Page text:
then meat was inserted between them and covered with earth so as to cook through the
residual heat of the stones), and Renketsu Doko (steam cooking facilities consisting of
holes in the ground to hang and steam meat in).
The Uenohara Ruins, known as one of the oldest and largest settlements to be found in
Japan, was designated as a national historical treasure in January of 1999 since the
ruins are valuable aids to learn about the beginning of settlements and villages that
formed from early on in the Jomon Era.
"Uenohara Jomon No Mori" was established in October of 2002 in order to preserve and
utilize the Uenohara Ruins as a historical cultural treasure where people can interact
with and learn about the world of Jomon.
Uenohara Jomon No Mori features a permanent exhibition that introduces important
ruins from around Kagoshima Prefecture and valuable archeological finds from the
Uenohara Ruins. There is also an authentic Jomon living experience in lush natural
surroundings that allows people to make fires, build Jomon tools, and make Jomon food,
among other things.
<Kagoshima through the eyes of a foreigner>
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<Yakushima Report from Mr. Daniel Mackey, Canadian Coordinator for International
Relations (Part 2)>
Wonder, Beauty and Awe - A Yakushima Report (2)
The next morning I headed out in the cold and dark at 4:30 AM with my guide for the
JOMONSUGI Course, without a doubt the most popular local hiking course and one of
the main reasons that so many hikers visit Yakushima. The famous JOMONSUGI
(JOMON Cedar) at the end of this course is said to be anywhere between 2000 to 7200
years old, depending on which story you believe, but it is undoubtedly one of the oldest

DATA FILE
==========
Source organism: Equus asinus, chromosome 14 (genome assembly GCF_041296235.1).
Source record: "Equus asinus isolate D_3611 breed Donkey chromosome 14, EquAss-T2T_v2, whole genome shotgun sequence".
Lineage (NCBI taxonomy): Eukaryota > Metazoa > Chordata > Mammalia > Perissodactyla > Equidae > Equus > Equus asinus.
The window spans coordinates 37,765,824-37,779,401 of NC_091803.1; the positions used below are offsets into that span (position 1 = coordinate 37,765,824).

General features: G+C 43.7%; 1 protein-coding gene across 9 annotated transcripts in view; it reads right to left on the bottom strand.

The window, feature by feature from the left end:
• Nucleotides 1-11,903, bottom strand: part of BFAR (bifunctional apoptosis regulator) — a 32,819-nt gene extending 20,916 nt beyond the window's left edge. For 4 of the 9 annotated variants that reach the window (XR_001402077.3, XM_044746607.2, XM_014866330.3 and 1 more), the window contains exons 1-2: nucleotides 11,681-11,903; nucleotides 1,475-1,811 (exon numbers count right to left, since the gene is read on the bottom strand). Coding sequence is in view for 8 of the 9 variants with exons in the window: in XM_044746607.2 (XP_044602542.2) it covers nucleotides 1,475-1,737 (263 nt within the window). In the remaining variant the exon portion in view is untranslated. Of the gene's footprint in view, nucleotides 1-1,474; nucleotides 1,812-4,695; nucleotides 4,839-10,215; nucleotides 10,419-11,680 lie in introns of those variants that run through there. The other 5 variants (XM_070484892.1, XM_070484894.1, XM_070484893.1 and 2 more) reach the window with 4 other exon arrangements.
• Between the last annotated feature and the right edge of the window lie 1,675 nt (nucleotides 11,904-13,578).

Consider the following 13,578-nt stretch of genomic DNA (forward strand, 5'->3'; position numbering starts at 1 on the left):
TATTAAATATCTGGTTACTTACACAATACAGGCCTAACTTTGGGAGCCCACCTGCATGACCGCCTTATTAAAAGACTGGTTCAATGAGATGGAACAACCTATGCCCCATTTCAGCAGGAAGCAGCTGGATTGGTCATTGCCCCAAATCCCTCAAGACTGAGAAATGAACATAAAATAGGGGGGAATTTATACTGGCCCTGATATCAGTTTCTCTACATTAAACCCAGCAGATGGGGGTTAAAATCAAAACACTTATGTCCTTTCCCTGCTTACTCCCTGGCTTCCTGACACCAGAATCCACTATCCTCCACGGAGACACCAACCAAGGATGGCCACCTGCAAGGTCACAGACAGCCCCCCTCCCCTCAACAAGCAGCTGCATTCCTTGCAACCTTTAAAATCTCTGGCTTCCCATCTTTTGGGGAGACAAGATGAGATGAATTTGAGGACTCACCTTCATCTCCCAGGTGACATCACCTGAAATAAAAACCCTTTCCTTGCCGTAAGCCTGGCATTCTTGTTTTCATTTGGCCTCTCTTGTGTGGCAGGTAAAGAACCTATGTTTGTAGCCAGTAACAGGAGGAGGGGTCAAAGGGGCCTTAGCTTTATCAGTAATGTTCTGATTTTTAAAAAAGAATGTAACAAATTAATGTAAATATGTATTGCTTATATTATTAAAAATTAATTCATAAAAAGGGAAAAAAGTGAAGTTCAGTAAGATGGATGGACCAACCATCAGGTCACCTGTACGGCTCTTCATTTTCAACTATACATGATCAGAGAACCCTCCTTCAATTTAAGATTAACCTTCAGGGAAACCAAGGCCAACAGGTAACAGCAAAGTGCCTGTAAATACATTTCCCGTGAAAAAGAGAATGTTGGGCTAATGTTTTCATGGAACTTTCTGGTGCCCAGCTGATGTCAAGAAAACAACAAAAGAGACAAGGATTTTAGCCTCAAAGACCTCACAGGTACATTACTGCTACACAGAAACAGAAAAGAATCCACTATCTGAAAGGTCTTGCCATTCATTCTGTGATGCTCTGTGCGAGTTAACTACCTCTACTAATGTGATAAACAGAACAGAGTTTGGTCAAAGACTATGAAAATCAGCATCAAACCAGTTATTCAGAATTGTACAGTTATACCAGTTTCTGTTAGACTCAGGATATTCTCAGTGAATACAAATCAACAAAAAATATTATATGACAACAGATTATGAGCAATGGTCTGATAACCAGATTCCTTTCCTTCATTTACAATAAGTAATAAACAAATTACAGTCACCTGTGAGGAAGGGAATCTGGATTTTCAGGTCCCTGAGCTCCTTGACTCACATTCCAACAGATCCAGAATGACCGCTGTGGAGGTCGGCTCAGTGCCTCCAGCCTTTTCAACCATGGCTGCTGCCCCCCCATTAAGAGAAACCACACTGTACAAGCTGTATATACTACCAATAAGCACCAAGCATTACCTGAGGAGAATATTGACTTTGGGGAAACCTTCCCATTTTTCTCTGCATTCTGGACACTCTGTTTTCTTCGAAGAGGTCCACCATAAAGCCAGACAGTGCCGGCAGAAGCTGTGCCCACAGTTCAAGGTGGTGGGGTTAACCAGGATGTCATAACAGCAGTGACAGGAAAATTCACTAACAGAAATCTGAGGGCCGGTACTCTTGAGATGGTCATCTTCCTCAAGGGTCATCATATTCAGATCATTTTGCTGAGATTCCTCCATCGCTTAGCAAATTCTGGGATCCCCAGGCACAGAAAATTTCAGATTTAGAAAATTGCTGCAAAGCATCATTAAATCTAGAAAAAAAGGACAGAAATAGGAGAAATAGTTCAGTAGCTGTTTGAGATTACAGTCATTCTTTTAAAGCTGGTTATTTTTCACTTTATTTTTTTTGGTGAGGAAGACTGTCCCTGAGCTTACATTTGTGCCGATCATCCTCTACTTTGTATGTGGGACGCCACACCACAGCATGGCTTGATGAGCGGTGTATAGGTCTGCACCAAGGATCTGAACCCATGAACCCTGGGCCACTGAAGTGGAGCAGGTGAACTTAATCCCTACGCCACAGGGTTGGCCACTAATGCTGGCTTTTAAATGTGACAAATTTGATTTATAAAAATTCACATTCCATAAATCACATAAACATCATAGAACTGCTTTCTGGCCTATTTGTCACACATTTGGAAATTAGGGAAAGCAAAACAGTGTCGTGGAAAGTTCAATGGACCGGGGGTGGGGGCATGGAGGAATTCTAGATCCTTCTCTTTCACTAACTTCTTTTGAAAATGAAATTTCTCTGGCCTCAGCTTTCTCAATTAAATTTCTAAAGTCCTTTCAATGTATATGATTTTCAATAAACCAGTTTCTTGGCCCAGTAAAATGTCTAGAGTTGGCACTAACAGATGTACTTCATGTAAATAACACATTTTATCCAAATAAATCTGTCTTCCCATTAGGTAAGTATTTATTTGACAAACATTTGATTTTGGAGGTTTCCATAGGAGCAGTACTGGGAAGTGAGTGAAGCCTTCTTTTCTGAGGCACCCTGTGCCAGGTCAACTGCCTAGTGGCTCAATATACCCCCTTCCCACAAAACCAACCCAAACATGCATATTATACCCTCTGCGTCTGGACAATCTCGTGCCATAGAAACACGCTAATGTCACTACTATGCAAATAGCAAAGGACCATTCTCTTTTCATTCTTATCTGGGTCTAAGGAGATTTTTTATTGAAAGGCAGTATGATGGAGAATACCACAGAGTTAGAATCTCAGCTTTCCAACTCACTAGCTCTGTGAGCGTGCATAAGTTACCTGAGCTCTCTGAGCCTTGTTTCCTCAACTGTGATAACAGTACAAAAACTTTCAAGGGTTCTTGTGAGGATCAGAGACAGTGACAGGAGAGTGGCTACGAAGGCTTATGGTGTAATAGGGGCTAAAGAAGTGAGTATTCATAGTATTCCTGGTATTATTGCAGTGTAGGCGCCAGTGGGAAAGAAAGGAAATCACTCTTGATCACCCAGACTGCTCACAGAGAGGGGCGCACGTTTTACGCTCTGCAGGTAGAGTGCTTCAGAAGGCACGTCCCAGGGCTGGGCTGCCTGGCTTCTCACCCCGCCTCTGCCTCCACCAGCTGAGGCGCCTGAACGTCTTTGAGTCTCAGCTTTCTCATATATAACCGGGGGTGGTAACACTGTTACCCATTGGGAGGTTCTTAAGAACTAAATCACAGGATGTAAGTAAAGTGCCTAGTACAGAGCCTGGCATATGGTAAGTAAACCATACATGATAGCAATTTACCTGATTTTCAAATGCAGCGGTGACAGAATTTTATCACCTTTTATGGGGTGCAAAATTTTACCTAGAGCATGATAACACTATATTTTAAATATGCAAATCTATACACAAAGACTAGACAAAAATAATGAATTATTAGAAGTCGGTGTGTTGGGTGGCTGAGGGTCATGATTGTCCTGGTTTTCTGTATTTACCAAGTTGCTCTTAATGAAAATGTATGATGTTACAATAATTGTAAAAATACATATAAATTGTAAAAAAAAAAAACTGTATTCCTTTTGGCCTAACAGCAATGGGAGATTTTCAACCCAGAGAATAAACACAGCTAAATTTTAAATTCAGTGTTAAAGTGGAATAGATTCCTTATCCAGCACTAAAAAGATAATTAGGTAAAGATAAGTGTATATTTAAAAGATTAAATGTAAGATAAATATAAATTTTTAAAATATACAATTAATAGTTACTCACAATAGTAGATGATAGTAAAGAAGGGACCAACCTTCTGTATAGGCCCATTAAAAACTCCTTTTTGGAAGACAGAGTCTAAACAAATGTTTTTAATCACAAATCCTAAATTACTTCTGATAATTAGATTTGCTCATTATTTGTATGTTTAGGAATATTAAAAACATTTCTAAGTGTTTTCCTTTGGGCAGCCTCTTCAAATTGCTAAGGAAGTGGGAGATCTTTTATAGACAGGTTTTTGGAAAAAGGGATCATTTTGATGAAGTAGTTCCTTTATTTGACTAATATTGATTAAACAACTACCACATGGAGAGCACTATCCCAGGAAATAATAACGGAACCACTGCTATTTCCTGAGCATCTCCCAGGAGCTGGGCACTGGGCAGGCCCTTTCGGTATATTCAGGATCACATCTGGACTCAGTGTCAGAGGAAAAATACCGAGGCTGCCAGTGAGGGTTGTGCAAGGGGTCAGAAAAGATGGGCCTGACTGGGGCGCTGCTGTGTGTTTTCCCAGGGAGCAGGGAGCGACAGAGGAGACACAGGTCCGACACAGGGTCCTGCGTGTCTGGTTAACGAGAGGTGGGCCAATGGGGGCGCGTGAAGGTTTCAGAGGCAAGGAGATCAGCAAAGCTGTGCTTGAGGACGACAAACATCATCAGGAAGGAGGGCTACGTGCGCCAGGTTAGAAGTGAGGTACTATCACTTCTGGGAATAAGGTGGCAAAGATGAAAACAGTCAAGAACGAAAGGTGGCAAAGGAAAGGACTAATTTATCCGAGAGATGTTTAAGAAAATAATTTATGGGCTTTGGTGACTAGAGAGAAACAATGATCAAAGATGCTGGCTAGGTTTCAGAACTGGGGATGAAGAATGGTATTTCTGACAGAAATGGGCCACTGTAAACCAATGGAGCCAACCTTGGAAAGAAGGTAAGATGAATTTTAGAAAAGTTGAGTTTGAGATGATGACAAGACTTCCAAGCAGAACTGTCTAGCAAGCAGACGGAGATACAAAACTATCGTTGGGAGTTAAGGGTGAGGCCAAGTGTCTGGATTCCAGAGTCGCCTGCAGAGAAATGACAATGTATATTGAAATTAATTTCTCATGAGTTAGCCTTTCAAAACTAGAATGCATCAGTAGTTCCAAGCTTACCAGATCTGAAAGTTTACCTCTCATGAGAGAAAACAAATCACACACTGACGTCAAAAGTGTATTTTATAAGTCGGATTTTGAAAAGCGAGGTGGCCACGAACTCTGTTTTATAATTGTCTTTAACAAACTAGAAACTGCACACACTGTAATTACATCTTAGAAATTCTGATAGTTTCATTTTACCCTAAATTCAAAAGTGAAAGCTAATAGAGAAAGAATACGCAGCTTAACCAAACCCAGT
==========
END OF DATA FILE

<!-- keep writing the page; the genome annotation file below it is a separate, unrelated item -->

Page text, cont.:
and largest of its kind with a height of 25.3 m and a trunk circumference of 16.2 m.
Apparently, it is standard practice to try to arrive at the entrance to hiking trails before
the larger tour groups show up. It took us almost one hour to arrive at the ARAKAWA
entrance to the JOMONSUGI Course from Miyanoura Town. Luckily, my guide had
made preparations for breakfast and lunch with typical Japanese style lunch boxes
(bento) so I didn't have to worry about food. There are a good number of conveniently
located bento stores in Yakushima that cater specifically to those who will be hitting the
trails so opening hours may be from as early as 3 AM in the morning to serve the early
bird hikers. It is also a good idea to bring chocolate or other energy-boosting snack food
just in case, along with a water bottle that can be refilled along the way at the many
spring water sources next to the trail. Due to frequent rainfall, lightweight raingear and
decent hiking shoes are also a must.
One word about guides. Since the Yakushima guide industry became profitable
following the "World Natural Heritage Site" designation, there has been an influx of
people coming from all over Japan to work as guides on Yakushima. Naturally, some of
these so-called guides know very little about the area or do not have proper
qualifications. Due to this situation, a committee setting standards for guides was
created and now requires registration to become an officially recognized "Yakushima
Guide". It would be wise to go with these registered guides if you are inclined to hire a
guide at all.
I was half-expecting some kind of large gate or theme park style entrance to the
JOMONSUGI Course trail but there was in fact almost nothing besides a small toilet
area and unassuming barrier with an opening to mark the entrance to the trail. Toilets
are few and far between on such trails so it is a really good idea to use them when the
opportunity arises.
With my guide in the lead, we began the long hike towards the JOMONSUGI. According